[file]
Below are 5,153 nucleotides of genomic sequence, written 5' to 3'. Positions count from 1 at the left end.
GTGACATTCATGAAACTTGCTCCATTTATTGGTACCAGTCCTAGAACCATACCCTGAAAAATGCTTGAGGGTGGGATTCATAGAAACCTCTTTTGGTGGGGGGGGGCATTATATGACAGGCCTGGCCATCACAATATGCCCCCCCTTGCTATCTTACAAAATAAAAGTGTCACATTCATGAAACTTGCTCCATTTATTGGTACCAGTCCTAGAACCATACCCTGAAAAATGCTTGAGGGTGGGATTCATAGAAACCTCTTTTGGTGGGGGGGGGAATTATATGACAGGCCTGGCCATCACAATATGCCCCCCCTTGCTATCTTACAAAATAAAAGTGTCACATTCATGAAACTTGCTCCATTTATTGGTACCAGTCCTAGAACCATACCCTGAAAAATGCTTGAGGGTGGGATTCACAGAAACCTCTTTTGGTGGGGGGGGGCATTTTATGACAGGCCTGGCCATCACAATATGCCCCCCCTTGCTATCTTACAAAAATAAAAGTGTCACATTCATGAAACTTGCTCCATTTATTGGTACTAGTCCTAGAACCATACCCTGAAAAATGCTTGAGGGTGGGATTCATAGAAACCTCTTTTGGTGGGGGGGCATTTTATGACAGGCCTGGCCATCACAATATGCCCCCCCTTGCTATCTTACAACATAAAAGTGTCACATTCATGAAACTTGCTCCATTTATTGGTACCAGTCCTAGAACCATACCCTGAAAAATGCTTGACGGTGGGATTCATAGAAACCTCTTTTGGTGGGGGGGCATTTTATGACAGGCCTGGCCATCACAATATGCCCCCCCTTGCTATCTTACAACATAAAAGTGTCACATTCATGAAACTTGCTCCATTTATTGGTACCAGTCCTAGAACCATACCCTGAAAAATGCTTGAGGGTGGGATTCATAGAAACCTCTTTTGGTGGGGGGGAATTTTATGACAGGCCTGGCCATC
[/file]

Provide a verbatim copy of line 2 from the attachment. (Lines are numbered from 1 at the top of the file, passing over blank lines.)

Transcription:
GTGACATTCATGAAACTTGCTCCATTTATTGGTACCAGTCCTAGAACCATACCCTGAAAAATGCTTGAGGGTGGGATTCATAGAAACCTCTTTTGGTGGGGGGGGGCATTATATGACAGGCCTGGCCATCACAATATGCCCCCCCTTGCTATCTTACAAAATAAAAGTGTCACATTCATGAAACTTGCTCCATTTATTGGTACCAGTCCTAGAACCATACCCTGAAAAATGCTTGAGGGTGGGATTCATAGAAACCTCTTTTGGTGGGGGGGGGAATTATATGACAGGCCTGGCCATCACAATATGCCCCCCCTTGCTATCTTACAAAATAAAAGTGTCACATTCATGAAACTTGCTCCATTTATTGGTACCAGTCCTAGAACCATACCCTGAAAAATGCTTGAGGGTGGGATTCACAGAAACCTCTTTTGGTGGGGGGGGGCATTTTATGACAGGCCTGGCCATCACAATATGCCCCCCCTTGCTATCTTACAAAAATAAAAGTGTCACATTCATGAAACTTGCTCCATTTATTGGTACTAGTCCTAGAACCATACCCTGAAAAATGCTTGAGGGTGGGATTCATAGAAACCTCTTTTGGTGGGGGGGCATTTTATGACAGGCCTGGCCATCACAATATGCCCCCCCTTGCTATCTTACAACATAAAAGTGTCACATTCATGAAACTTGCTCCATTTATTGGTACCAGTCCTAGAACCATACCCTGAAAAATGCTTGACGGTGGGATTCATAGAAACCTCTTTTGGTGGGGGGGCATTTTATGACAGGCCTGGCCATCACAATATGCCCCCCCTTGCTATCTTACAACATAAAAGTGTCACATTCATGAAACTTGCTCCATTTATTGGTACCAGTCCTAGAACCATACCCTGAAAAATGCTTGAGGGTGGGATTCATAGAAACCTCTTTTGGTGGGGGGGAATTTTATGACAGGCCTGGCCATC